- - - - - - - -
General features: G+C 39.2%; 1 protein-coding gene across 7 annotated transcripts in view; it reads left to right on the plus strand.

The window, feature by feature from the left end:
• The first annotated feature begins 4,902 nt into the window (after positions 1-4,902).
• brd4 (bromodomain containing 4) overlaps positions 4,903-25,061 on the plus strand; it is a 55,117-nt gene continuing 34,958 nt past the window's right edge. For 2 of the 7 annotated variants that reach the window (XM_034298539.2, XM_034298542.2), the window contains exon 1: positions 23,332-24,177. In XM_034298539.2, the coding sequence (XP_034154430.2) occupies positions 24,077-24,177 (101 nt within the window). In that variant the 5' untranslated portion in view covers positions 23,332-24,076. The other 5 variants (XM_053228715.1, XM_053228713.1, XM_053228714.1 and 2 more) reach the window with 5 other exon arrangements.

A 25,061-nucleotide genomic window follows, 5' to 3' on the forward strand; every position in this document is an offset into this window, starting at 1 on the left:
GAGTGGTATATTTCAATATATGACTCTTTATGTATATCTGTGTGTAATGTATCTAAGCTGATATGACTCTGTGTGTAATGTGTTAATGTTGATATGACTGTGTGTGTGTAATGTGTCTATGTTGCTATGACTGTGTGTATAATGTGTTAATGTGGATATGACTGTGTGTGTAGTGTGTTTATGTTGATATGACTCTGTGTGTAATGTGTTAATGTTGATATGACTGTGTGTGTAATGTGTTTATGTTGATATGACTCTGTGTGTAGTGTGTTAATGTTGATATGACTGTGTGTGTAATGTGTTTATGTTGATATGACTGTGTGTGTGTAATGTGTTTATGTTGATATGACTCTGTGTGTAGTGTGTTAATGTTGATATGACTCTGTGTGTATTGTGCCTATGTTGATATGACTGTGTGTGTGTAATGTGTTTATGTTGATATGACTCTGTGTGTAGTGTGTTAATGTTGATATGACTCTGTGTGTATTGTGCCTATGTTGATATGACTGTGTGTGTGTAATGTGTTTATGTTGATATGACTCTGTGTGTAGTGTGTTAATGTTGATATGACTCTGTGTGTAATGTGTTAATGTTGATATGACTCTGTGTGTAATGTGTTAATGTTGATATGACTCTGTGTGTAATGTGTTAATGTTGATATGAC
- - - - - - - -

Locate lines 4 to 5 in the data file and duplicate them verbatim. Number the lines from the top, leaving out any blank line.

• brd4 (bromodomain containing 4) overlaps positions 4,903-25,061 on the plus strand; it is a 55,117-nt gene continuing 34,958 nt past the window's right edge. For 2 of the 7 annotated variants that reach the window (XM_034298539.2, XM_034298542.2), the window contains exon 1: positions 23,332-24,177. In XM_034298539.2, the coding sequence (XP_034154430.2) occupies positions 24,077-24,177 (101 nt within the window). In that variant the 5' untranslated portion in view covers positions 23,332-24,076. The other 5 variants (XM_053228715.1, XM_053228713.1, XM_053228714.1 and 2 more) reach the window with 5 other exon arrangements.

A 25,061-nucleotide genomic window follows, 5' to 3' on the forward strand; every position in this document is an offset into this window, starting at 1 on the left: